Report Writing Timeline: 5 Easy Steps to be Time-Effective

One of the best principals I ever had (shout-out to Allan) always sat down at the beginning of the report-writing period and provided his teachers with a report writing timeline.

 It was gold because everything was laid out, and we knew exactly what Allan expected of us and when. It was also an amazing guide to stop report cards suddenly creeping up on you the night before they were due.

Now, not everyone has one of these magical principals that provides a clear report writing timeline to make the process easier. Often, it is quite the opposite… we are left to our own devices, and it becomes a very dreaded time of year for teachers.

Well, we are here to be your Allan! Although his report writing timelines have been long thrown out, we have put one together that we know could benefit you (especially if you like bigger tasks being broken down into small achievable chunks.

Stick with us, and we will help you have those report cards written in no time!

Report writing timeline Image: Canva 

Report Writing Timeline for Primary Teachers

Pre-Planning (Before Report Writing Week): 

Start by setting out key dates and milestones so you are ready for report card writing when it comes around (use this blog post as a guide – you may want to add or subtract things depending on what your school expects).

Record any deadlines as you get them for each phase of report writing to avoid last-minute rushes. We like to mark them in a bright colour on our planner so we don’t miss them. 

We have previously written a post outlining 6 things you can do to prep in advance for report cards if you have some extra time up your sleeve. Read it here.

Planner new grad teacher 

Data Collection (Week 1):

Batch similar tasks to make this step easier and quicker. Dedicate specific time blocks for data collection, focusing on one subject or class at a time. This minimises context switching and improves efficiency.

As you record your data, use the same format you are expected to use in reports. For example, if your school uses the A-E system, mark, grade, and record using A-E. If you have an assessment where students get a mark out of 20, you need to align the marks to the A-E descriptors.


Assessment and Evaluation (Week 2):

Allocate concentrated time blocks for reviewing and evaluating each student’s performance. Avoid multitasking during this phase to ensure accurate and thoughtful assessments.

If applicable, use grading rubrics or assessment criteria to quicken the evaluation process.

We also love exit tickets as a quick assessment if you need to check specific skills.

Rounding exit tickets

Drafting (Week 3 and 4):

Divide report writing into segments, such as academic achievements, areas for improvement, personal development and comments. Focus on one segment at a time to maintain clarity and coherence.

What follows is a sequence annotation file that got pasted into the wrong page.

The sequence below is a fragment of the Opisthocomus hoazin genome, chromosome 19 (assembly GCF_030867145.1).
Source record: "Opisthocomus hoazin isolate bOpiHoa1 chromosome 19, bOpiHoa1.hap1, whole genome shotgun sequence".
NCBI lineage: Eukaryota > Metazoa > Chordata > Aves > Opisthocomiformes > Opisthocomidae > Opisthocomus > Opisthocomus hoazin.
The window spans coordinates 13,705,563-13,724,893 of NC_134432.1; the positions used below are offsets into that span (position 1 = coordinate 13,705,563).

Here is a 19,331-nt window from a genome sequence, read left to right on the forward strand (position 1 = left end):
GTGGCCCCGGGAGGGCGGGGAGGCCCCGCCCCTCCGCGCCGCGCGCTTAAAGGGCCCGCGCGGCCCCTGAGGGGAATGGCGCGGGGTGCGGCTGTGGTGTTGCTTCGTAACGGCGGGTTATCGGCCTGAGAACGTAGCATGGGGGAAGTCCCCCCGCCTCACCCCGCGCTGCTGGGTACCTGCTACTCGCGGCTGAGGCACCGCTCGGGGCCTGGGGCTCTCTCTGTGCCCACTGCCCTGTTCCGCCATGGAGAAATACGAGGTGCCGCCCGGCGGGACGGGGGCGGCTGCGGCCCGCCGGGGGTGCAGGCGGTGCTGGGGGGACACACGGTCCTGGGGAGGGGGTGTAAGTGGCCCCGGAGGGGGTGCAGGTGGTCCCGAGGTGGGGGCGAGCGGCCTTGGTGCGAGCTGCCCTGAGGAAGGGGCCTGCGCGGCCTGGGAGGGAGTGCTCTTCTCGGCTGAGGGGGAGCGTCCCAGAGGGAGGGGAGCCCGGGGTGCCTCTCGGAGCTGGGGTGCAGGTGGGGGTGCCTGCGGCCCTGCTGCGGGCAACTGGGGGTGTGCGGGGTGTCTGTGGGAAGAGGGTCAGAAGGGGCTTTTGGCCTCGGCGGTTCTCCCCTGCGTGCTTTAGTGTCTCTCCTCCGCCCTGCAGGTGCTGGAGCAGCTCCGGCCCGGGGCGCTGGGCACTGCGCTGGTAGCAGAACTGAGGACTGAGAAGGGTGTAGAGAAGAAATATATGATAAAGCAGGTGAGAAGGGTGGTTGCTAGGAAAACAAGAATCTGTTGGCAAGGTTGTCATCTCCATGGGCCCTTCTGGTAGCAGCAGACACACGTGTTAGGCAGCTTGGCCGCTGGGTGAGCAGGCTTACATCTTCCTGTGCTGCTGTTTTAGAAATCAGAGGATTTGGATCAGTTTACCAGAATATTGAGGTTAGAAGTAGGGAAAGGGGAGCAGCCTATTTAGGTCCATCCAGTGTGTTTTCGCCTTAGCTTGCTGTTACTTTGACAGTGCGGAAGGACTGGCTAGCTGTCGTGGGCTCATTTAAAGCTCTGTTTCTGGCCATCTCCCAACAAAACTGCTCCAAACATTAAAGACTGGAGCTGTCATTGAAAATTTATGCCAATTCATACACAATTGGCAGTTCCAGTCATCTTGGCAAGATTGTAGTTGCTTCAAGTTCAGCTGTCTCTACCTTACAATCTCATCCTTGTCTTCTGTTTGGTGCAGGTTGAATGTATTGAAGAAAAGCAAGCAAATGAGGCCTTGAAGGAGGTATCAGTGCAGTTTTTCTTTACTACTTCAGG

Remember to take regular breaks during the drafting phase. Short breaks will help you stay refreshed and maintain writing quality.

We recommend setting up a checklist for this drafting phase so you can keep on top of all the small tasks you need to complete.


Teacher tip: If you have trouble concentrating for long periods of time, try the Pomodoro Technique in the drafting phase.

The Pomodoro Technique involves breaking work time into focused, concentrated blocks (e.g., 25 minutes) followed by short breaks (e.g., 5 minutes).

Use these breaks to get up and move, refuel with a snack, and hydrate with a glass of water. 

Pomodoro technique for report writing


Editing and Finalisation (Week 5):

Dedicate specific time for thorough editing and proofreading. Consider enlisting a colleague for a peer review to catch any overlooked errors (you could swap reports to help each other). 

Reserve the last day or two for a comprehensive review of all reports, ensuring consistency and accuracy.

Teacher tip: We like to do this final step at a coffee shop while enjoying a treat!

Teacher writing reports RSC

Turn in Reports and Review any Changes (Week 6):

One of the most frustrating things about reports is once you hand them in, you can’t mark them as complete. Keep time in your calendar to review any changes you need to make once leadership has read them. 

Computer and desk - Technology tools for teachers

Celebrate (Week 7):

YAY! You’ve written another set of report cards and it is time to celebrate. Do something you enjoy as a little reward for making it to the finish line. 

Report writing checklist

Additional Tips for Writing Report Cards:

  • Batch Similar Tasks: Group similar tasks together, such as writing comments for a particular section across multiple reports.
  • Keep a personal copy: Record your data and comments on a spreadsheet or doc before you copy them into the report software. Technology is great, but you don’t want to lose all your hard work if it crashes. 
  • Eliminate Distractions: Minimise interruptions and distractions during focused writing sessions.
  • Celebrate Progress: Acknowledge milestones reached throughout the process to stay motivated.


We hope this report writing timeline helps you manage your time effectively and reduce the stress associated with report cards this year.


Need a helping hand with setting up comment and word banks? We have created our Report Companion that includes ready-to-go report comment formulas, word banks, sentence starters, and example comments. Click here to get your hands on a copy!



“Such an amazing guide and tool to support you through report writing, From structure, to do and don’ts, to fantastic examples – it has it all!” Emma ⭐️⭐️⭐️⭐️⭐️


What to read next:

How to write report comments in less time

12 Report Writing Productivity Strategies

Why I ENJOY Writing Reports



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